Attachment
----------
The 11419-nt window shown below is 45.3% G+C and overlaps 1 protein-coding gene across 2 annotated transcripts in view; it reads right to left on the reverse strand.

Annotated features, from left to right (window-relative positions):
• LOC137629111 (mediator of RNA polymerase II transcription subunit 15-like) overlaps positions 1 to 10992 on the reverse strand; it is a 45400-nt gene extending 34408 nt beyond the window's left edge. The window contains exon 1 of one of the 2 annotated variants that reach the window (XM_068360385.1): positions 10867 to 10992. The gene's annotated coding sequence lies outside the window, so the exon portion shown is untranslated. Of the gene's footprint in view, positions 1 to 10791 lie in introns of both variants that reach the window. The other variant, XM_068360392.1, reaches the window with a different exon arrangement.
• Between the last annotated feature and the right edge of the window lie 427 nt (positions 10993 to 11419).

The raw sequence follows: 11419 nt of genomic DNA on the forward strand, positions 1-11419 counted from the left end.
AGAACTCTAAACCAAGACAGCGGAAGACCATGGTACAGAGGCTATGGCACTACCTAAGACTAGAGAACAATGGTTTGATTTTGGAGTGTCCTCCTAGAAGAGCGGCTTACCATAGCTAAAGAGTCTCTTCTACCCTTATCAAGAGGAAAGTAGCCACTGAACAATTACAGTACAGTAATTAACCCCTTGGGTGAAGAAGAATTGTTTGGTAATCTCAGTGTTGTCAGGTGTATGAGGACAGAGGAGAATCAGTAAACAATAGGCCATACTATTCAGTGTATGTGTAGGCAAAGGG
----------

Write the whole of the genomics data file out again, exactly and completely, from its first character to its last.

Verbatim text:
The 11419-nt window shown below is 45.3% G+C and overlaps 1 protein-coding gene across 2 annotated transcripts in view; it reads right to left on the reverse strand.

Annotated features, from left to right (window-relative positions):
• LOC137629111 (mediator of RNA polymerase II transcription subunit 15-like) overlaps positions 1 to 10992 on the reverse strand; it is a 45400-nt gene extending 34408 nt beyond the window's left edge. The window contains exon 1 of one of the 2 annotated variants that reach the window (XM_068360385.1): positions 10867 to 10992. The gene's annotated coding sequence lies outside the window, so the exon portion shown is untranslated. Of the gene's footprint in view, positions 1 to 10791 lie in introns of both variants that reach the window. The other variant, XM_068360392.1, reaches the window with a different exon arrangement.
• Between the last annotated feature and the right edge of the window lie 427 nt (positions 10993 to 11419).

The raw sequence follows: 11419 nt of genomic DNA on the forward strand, positions 1-11419 counted from the left end.
AGAACTCTAAACCAAGACAGCGGAAGACCATGGTACAGAGGCTATGGCACTACCTAAGACTAGAGAACAATGGTTTGATTTTGGAGTGTCCTCCTAGAAGAGCGGCTTACCATAGCTAAAGAGTCTCTTCTACCCTTATCAAGAGGAAAGTAGCCACTGAACAATTACAGTACAGTAATTAACCCCTTGGGTGAAGAAGAATTGTTTGGTAATCTCAGTGTTGTCAGGTGTATGAGGACAGAGGAGAATCAGTAAACAATAGGCCATACTATTCAGTGTATGTGTAGGCAAAGGG